About the Lab
The Mitsiades Lab is committed to being a national leader in improving the lives of patients with endocrine cancers and other malignancies, via a rapid pace of groundbreaking biomedical scientific discovery and its translation to patient care.
In detail, our mission is to:
- Promote the values and imperatives of Baylor College of Medicine.
- Lead the next wave of biomedical research and its rapid integration into medical practice, toward the goal of improved human health worldwide.
- Advance excellence in oncology and endocrinology.
- Educate the next generation of leaders in medicine and biomedical research.
- Collaborate with other research groups for the advancement of Science and Medicine and the improvement of human health.
Developing Novel Therapeutics for Endocrine Cancers
Steroid hormones can play a key regulatory role in several malignancies, including breast, prostate and endometrial cancers, promoting cell proliferation and survival. As a result, the estrogen receptor (ER), androgen receptor (AR) and progesterone receptor (PR) are validated therapeutic targets for breast, prostate and endometrial cancer treatment, respectively. However, resistance to the available endocrine therapies develops frequently in these cancers, thus necessitating the development of better therapies.
Androgen deprivation is the standard first-line systemic treatment for advanced prostate cancer, but clinical resistance eventually develops. This clinical state, previously mislabeled as "hormone-refractory" or "androgen-independent," is more appropriately described as "castration-resistant," as the AR signaling axis remains active in a substantial subset of these tumors, despite castrate levels of peripheral testosterone, due to a variety of mechanisms (read more about prostate cancer research projects in the Mitsiades Lab). Recent advances, such as abiraterone (androgen synthesis inhibitor), MDV3100 (second generation anti-androgen) and other similar agents, are opening exciting therapeutic opportunities in castration-resistant prostate cancer (CRPC) management and offer hope for even more effective future therapies.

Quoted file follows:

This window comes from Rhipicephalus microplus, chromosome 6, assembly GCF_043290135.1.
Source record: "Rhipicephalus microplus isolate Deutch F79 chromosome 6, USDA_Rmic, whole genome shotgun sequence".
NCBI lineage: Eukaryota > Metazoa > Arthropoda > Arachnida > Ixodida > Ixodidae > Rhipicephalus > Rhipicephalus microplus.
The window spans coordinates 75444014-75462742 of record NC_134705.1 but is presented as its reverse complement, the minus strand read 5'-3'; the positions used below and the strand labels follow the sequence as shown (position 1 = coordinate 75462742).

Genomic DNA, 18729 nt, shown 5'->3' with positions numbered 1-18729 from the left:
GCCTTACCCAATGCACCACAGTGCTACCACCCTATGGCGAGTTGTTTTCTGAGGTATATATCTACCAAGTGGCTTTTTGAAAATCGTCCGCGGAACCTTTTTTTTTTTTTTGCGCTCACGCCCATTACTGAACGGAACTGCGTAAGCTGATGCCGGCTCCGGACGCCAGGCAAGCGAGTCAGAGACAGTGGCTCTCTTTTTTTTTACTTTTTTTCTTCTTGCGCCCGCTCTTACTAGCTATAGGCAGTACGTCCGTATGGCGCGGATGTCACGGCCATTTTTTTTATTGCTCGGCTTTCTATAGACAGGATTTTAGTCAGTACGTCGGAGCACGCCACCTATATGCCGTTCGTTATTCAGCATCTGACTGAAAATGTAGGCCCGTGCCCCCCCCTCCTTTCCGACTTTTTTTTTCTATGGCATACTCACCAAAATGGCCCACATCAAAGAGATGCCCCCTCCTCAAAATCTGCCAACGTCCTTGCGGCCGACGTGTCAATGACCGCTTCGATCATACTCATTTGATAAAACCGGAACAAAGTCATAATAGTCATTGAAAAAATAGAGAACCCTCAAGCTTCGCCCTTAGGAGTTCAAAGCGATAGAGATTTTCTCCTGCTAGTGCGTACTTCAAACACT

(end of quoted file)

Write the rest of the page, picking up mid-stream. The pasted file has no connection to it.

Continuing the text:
The steroid receptor coactivators (SRC-1, -2 and -3) are key pleiotropic coactivators of ER, AR, PR, other transcription factors and other proteins necessary for cancer cell proliferation and survival signaling. The SRCs are necessary for steroid hormone signaling in health and disease and represent an important therapeutic target in endocrine-related neoplasia. The SRCs can integrate input from other signaling cascades, allowing for cross-talk with other growth and survival pathways (e.g. kinases/phosphatases, acetyltransferases/deacetylases, etc) that can regulate SRC protein stability and activity, allowing for enormous plasticity of the steroid hormone signal but also for numerous mechanisms of signal amplification in a ligand-independent manner. This signal amplification can be exploited by prostate and breast cancer cells to survive in a low androgen and low estrogen environment, respectively. For example, the E3 ubiquitin ligase adaptor speckle-type POZ protein (SPOP) plays a critical tumor suppressor role in prostate cancer cells, promoting the turnover of SRC-3 protein and suppressing AR transcriptional activity. This tumor suppressor effect is abrogated by the prostate cancer-associated SPOP mutations (read more about role of SPOP in prostate cancer). Our hypothesis is that inhibitors of the expression and/or function of steroid receptor coactivators could overcome endocrine resistance caused by multiple upstream mechanisms, and, thus, have wide therapeutic implications in prostate and breast cancer.